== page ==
Soaring Feed Costs Hurting Pig and Poultry Industry

UK - With the cereal sector benefiting from a much-needed and justified rise in prices, pig and poultry producers are struggling with associated rises in feed costs which aren’t being reflected in the market price, according to NFU Scotland.
calendar icon 17 July 2007
clock icon 3 minute read
The cost of pig production has risen by around 11 pence per kilogram (p/kg) compared to this time last year. However, the prices paid to farmers have risen by only around 3 pence and there are even signs of pressure on that from retailers. The spot price for pigs has reduced by 4 p/kg in the last fortnight.

As a result, NFUS is writing to all the major supermarkets to make them aware of the pressure being felt at the farmgate.

Robin Traquair is Chairman of NFU Scotland’s Pig and Poultry Committee and a pig producer from Midlothian. He said:

“I’ve spoken to pig producers who are all hugely concerned at the rising cost of grain for feed. The same is true across the poultrymeat and egg sectors. No-one begrudges cereal producers getting a much-needed and justified rise in their prices, However, our biggest customers need to recognise that it has a major impact on our cost of production, which has gone up dramatically for all of us.

“My cost of production will now be around 110p/kg, yet the market price for pigmeat is currently below that. That means I’m not even breaking even at the moment, let alone making money to reinvest in the business. The drop in the spot price this month has fuelled industry concerns.

“The major supermarkets are not the only market for pig meat, but they are the most influential. I am telling them that if they want to send a message that quality food is wanted and give confidence to suppliers, they need to recognise that the cost of production has risen sharply for us.”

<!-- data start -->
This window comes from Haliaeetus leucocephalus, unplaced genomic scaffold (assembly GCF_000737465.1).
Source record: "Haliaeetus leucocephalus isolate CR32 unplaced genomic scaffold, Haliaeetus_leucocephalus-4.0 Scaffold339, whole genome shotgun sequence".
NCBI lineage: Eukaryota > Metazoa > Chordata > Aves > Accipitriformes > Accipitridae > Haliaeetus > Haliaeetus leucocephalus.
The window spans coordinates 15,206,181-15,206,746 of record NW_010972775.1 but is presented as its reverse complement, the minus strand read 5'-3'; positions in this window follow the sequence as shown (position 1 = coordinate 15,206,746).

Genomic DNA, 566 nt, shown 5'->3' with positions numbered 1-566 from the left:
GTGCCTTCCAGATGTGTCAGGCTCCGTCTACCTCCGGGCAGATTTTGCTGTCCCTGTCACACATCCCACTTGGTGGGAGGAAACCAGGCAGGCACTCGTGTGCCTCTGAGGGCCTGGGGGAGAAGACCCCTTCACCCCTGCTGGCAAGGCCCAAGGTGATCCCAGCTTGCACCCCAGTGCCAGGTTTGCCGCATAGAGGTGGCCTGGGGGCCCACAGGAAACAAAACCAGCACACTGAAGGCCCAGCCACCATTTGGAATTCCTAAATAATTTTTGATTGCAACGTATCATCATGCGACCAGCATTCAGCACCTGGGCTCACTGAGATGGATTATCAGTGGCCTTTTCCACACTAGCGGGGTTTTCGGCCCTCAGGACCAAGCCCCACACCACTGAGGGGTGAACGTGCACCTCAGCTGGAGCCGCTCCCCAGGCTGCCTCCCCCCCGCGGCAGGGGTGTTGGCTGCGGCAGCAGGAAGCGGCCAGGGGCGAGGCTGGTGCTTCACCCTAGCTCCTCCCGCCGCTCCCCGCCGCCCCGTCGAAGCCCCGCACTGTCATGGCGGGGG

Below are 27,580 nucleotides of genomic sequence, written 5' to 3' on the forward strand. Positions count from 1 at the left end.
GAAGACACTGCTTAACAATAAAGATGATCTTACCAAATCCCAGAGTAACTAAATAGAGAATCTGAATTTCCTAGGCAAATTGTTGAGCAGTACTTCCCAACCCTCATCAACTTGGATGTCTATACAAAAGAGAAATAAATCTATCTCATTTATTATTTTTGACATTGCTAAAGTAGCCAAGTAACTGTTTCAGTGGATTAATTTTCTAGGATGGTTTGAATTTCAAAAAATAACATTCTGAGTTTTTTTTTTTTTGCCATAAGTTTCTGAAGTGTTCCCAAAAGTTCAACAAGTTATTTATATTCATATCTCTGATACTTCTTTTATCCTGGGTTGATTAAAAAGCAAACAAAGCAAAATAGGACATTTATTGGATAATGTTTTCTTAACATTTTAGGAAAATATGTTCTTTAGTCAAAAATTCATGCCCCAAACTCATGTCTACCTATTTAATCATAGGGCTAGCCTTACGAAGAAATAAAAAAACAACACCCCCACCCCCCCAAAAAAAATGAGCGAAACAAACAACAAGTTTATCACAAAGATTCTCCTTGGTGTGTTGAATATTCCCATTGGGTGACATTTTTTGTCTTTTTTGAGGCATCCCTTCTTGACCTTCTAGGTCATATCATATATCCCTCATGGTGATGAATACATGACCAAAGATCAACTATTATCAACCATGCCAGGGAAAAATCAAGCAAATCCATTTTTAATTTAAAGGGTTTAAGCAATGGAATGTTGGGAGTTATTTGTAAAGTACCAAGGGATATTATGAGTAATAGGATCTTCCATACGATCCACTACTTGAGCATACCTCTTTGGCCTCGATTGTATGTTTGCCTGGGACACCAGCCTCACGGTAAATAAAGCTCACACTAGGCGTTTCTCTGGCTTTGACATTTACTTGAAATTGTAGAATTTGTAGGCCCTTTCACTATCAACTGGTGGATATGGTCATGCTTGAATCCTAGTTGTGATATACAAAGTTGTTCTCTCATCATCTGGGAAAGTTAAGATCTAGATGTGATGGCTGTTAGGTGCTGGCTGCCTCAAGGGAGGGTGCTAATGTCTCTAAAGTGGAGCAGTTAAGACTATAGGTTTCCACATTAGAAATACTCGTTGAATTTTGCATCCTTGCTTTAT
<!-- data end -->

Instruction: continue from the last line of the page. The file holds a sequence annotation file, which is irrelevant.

Chairman of the NFUS North East region is Philip Sleigh, a pig producer near Inverurie. He said:

“There have been a lot of news headlines over the last few days about price increases on bread because wheat prices have risen. I’m also having to spend significant extra money myself because the price of grain for feed has risen sharply – I am spending between £4500-£5000 extra per month on feed. However, there is no recognition of that in the price I’m being paid for my pigs.

“The supermarkets need to be aware of the pressure being felt on the farm and processors need to send them that message as well. In short, the big retailers need to pay more for Scottish pig and poultry products and certainly not make farmers the victim of either rising feed costs or high street price wars. We also shouldn’t presume that shoppers should always have to pay more – supermarkets could simply make a small dent in their very large margins.”
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